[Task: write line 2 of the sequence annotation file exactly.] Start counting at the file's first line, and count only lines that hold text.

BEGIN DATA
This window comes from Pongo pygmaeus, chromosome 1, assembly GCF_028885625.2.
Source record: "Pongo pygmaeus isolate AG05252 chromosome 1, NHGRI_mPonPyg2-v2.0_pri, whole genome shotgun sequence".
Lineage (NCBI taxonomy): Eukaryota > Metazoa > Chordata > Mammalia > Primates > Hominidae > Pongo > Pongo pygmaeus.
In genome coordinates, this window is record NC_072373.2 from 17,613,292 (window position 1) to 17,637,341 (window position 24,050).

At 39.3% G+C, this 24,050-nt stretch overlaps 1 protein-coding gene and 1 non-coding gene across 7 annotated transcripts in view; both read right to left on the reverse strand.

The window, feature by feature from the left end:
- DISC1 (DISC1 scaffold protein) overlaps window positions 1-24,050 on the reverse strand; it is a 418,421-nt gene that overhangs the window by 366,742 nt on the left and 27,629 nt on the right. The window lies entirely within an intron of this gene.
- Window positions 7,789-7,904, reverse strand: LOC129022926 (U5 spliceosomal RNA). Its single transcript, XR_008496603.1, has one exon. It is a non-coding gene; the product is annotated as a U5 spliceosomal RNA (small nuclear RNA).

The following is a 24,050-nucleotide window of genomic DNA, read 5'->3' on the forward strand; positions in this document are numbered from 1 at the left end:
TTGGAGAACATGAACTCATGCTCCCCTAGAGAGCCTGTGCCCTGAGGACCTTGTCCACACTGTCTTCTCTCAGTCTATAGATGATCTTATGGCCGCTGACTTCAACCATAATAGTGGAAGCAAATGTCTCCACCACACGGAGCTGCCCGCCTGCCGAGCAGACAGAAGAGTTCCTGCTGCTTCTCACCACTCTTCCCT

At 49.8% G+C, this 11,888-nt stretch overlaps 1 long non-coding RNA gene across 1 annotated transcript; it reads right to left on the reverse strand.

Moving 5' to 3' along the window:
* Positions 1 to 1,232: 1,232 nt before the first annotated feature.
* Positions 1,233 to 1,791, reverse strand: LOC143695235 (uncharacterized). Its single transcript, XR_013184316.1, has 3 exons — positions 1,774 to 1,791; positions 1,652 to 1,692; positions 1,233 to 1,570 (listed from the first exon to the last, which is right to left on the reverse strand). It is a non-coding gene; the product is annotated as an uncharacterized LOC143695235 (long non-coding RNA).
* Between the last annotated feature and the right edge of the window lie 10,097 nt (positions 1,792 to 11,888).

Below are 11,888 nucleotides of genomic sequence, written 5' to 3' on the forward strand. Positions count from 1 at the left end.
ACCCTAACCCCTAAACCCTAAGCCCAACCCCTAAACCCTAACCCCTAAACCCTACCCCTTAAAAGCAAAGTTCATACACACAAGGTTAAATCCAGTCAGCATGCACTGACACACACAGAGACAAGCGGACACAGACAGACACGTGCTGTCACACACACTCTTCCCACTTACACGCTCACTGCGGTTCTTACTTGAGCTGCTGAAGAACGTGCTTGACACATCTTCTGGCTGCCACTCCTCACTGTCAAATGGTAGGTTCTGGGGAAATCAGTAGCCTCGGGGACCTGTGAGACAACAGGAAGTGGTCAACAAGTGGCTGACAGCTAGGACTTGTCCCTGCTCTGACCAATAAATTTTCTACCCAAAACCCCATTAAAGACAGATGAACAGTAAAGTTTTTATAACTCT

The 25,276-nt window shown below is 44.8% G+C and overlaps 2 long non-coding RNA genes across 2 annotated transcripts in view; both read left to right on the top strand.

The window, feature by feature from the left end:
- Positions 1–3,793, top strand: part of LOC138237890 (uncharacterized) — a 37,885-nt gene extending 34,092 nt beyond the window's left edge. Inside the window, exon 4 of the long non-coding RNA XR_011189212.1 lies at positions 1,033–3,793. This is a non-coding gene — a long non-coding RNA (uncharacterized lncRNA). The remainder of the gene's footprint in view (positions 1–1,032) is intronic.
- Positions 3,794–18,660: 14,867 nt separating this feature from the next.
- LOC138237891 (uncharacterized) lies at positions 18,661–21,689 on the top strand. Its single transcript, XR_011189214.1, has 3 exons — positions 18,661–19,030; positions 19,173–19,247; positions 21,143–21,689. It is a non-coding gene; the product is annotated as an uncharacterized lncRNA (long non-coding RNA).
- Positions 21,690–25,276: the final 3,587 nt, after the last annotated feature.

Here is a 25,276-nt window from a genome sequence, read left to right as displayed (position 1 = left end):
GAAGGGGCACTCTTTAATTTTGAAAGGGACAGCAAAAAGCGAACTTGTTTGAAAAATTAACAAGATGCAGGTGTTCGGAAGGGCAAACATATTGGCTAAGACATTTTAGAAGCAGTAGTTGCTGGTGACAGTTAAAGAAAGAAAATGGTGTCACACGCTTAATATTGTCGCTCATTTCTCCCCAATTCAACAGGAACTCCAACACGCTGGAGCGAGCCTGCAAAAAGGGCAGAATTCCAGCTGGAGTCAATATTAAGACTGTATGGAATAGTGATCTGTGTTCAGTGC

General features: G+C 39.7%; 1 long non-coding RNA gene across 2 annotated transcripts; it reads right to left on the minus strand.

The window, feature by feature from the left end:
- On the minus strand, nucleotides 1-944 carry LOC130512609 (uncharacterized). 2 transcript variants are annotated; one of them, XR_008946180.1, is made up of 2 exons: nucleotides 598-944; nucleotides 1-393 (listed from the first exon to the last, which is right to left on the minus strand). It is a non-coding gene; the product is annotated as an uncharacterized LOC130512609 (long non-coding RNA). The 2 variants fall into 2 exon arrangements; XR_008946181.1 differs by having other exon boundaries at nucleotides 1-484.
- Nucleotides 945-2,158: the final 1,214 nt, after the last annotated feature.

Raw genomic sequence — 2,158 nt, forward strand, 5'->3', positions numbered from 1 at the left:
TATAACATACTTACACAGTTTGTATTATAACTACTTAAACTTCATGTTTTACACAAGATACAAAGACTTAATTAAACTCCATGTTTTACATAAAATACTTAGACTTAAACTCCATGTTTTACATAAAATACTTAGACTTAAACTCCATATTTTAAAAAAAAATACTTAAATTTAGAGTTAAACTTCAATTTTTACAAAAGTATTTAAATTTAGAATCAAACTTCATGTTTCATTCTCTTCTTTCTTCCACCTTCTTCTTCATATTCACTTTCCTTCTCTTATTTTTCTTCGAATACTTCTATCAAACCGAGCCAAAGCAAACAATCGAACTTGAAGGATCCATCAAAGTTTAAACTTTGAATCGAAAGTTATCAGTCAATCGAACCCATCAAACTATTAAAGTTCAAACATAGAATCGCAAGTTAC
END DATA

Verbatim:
Source record: "Pongo pygmaeus isolate AG05252 chromosome 1, NHGRI_mPonPyg2-v2.0_pri, whole genome shotgun sequence".